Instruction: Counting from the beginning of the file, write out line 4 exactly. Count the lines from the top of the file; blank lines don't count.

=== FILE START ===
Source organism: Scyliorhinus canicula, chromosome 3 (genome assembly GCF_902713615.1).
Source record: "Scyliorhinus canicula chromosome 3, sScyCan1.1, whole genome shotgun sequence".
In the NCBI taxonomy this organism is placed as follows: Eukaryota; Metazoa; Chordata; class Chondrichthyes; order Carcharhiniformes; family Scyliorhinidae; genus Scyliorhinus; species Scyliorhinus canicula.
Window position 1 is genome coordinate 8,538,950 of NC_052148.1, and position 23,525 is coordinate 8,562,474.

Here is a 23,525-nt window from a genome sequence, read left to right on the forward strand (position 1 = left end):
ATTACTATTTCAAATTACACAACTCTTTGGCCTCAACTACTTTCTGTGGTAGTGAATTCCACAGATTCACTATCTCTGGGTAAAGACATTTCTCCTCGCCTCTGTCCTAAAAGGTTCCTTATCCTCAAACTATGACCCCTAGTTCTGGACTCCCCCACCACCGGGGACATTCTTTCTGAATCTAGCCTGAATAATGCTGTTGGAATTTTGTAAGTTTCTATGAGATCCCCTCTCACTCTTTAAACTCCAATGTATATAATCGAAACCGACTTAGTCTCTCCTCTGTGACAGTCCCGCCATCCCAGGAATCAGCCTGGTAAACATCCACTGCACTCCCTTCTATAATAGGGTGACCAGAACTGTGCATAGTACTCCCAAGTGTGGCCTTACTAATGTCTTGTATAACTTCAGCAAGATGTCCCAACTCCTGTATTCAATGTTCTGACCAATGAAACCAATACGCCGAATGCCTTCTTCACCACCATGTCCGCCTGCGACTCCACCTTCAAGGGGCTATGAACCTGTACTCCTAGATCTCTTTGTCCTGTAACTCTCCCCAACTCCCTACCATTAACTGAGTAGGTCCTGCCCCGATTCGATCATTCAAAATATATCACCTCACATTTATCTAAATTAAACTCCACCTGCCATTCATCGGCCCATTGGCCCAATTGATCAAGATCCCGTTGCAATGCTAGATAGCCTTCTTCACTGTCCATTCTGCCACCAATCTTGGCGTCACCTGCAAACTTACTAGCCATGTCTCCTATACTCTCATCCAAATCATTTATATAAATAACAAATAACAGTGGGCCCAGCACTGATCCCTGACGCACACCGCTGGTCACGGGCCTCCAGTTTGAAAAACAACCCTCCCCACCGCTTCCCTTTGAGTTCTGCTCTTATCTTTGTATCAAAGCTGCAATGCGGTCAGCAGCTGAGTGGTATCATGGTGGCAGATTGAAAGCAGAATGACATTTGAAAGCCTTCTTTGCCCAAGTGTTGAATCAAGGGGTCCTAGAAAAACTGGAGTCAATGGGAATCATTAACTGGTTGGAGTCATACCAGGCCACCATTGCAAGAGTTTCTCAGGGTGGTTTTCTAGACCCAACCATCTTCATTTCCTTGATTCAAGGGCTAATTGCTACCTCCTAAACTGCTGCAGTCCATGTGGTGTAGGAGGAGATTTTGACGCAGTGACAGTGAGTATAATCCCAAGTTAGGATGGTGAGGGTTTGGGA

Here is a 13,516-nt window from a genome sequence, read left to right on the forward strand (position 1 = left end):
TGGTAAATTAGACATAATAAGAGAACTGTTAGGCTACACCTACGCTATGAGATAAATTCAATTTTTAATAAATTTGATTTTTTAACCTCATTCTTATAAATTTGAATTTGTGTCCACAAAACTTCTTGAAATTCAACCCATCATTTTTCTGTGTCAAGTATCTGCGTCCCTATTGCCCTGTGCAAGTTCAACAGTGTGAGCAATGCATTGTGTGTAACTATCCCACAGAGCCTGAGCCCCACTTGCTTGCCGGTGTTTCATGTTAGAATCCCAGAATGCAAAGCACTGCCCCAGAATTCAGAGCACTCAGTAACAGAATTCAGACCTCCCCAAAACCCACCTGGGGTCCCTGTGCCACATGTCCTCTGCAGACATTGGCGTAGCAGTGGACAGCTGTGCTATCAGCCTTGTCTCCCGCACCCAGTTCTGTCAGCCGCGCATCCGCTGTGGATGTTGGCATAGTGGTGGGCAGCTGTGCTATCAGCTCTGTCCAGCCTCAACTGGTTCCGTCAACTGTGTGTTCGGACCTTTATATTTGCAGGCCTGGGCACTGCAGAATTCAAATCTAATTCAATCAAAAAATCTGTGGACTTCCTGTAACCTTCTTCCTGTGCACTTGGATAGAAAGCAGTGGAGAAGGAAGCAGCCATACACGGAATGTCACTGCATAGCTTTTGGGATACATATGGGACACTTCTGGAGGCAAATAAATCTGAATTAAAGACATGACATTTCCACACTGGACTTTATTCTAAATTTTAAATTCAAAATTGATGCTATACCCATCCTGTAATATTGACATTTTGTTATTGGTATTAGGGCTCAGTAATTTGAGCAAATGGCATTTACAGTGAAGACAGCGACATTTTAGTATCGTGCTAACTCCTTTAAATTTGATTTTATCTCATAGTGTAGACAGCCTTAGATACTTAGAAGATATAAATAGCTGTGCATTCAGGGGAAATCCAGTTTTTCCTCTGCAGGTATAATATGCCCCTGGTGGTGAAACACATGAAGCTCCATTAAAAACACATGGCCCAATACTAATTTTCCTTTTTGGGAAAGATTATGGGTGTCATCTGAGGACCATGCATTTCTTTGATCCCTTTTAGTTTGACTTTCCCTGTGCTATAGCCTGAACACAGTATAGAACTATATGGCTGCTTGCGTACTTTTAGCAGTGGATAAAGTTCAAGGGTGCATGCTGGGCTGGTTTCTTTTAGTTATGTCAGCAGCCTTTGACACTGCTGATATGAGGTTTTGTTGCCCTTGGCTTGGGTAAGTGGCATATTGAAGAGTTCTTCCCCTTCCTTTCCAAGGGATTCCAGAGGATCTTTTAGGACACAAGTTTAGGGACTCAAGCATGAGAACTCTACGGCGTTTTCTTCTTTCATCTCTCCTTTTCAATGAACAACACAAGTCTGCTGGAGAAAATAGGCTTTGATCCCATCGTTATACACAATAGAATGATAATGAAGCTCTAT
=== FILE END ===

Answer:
Window position 1 is genome coordinate 8,538,950 of NC_052148.1, and position 23,525 is coordinate 8,562,474.